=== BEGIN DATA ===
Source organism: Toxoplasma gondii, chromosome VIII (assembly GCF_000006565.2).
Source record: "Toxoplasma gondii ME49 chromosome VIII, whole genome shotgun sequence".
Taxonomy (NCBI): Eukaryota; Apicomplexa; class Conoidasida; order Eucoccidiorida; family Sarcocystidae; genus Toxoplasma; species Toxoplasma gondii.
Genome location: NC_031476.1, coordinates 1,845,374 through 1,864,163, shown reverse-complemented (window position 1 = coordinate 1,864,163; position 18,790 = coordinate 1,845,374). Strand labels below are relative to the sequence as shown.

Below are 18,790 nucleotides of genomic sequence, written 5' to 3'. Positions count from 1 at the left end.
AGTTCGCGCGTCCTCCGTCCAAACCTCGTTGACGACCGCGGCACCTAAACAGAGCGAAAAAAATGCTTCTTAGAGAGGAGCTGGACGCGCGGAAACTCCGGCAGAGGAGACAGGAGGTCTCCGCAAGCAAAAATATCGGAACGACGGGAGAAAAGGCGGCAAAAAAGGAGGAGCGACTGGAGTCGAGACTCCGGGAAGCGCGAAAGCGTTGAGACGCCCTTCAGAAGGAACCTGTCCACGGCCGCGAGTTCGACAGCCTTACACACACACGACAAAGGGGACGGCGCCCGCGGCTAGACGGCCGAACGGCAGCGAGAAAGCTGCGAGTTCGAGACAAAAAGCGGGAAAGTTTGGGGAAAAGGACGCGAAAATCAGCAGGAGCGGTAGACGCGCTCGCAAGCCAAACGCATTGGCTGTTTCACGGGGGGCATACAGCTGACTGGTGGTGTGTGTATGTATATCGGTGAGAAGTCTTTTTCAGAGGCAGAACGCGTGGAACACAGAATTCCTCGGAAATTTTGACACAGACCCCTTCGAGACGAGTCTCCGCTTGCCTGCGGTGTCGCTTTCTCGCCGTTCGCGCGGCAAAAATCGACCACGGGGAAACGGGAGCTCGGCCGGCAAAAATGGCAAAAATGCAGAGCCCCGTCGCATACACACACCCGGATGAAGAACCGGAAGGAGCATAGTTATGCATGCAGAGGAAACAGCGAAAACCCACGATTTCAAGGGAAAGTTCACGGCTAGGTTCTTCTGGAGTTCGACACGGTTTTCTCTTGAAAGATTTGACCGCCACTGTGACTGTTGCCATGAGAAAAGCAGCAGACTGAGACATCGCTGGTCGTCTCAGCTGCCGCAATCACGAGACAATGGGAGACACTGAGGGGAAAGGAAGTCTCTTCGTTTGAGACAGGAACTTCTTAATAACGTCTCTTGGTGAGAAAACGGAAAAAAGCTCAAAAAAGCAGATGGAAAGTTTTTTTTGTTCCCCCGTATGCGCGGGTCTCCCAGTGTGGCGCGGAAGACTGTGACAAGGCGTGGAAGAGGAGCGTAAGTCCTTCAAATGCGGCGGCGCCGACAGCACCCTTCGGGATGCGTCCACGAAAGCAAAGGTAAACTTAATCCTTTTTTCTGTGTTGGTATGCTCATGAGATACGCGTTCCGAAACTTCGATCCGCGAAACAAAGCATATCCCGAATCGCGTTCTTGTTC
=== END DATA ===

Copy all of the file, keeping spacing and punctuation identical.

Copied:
Source organism: Toxoplasma gondii, chromosome VIII (assembly GCF_000006565.2).
Source record: "Toxoplasma gondii ME49 chromosome VIII, whole genome shotgun sequence".
Taxonomy (NCBI): Eukaryota; Apicomplexa; class Conoidasida; order Eucoccidiorida; family Sarcocystidae; genus Toxoplasma; species Toxoplasma gondii.
Genome location: NC_031476.1, coordinates 1,845,374 through 1,864,163, shown reverse-complemented (window position 1 = coordinate 1,864,163; position 18,790 = coordinate 1,845,374). Strand labels below are relative to the sequence as shown.

Below are 18,790 nucleotides of genomic sequence, written 5' to 3'. Positions count from 1 at the left end.
AGTTCGCGCGTCCTCCGTCCAAACCTCGTTGACGACCGCGGCACCTAAACAGAGCGAAAAAAATGCTTCTTAGAGAGGAGCTGGACGCGCGGAAACTCCGGCAGAGGAGACAGGAGGTCTCCGCAAGCAAAAATATCGGAACGACGGGAGAAAAGGCGGCAAAAAAGGAGGAGCGACTGGAGTCGAGACTCCGGGAAGCGCGAAAGCGTTGAGACGCCCTTCAGAAGGAACCTGTCCACGGCCGCGAGTTCGACAGCCTTACACACACACGACAAAGGGGACGGCGCCCGCGGCTAGACGGCCGAACGGCAGCGAGAAAGCTGCGAGTTCGAGACAAAAAGCGGGAAAGTTTGGGGAAAAGGACGCGAAAATCAGCAGGAGCGGTAGACGCGCTCGCAAGCCAAACGCATTGGCTGTTTCACGGGGGGCATACAGCTGACTGGTGGTGTGTGTATGTATATCGGTGAGAAGTCTTTTTCAGAGGCAGAACGCGTGGAACACAGAATTCCTCGGAAATTTTGACACAGACCCCTTCGAGACGAGTCTCCGCTTGCCTGCGGTGTCGCTTTCTCGCCGTTCGCGCGGCAAAAATCGACCACGGGGAAACGGGAGCTCGGCCGGCAAAAATGGCAAAAATGCAGAGCCCCGTCGCATACACACACCCGGATGAAGAACCGGAAGGAGCATAGTTATGCATGCAGAGGAAACAGCGAAAACCCACGATTTCAAGGGAAAGTTCACGGCTAGGTTCTTCTGGAGTTCGACACGGTTTTCTCTTGAAAGATTTGACCGCCACTGTGACTGTTGCCATGAGAAAAGCAGCAGACTGAGACATCGCTGGTCGTCTCAGCTGCCGCAATCACGAGACAATGGGAGACACTGAGGGGAAAGGAAGTCTCTTCGTTTGAGACAGGAACTTCTTAATAACGTCTCTTGGTGAGAAAACGGAAAAAAGCTCAAAAAAGCAGATGGAAAGTTTTTTTTGTTCCCCCGTATGCGCGGGTCTCCCAGTGTGGCGCGGAAGACTGTGACAAGGCGTGGAAGAGGAGCGTAAGTCCTTCAAATGCGGCGGCGCCGACAGCACCCTTCGGGATGCGTCCACGAAAGCAAAGGTAAACTTAATCCTTTTTTCTGTGTTGGTATGCTCATGAGATACGCGTTCCGAAACTTCGATCCGCGAAACAAAGCATATCCCGAATCGCGTTCTTGTTC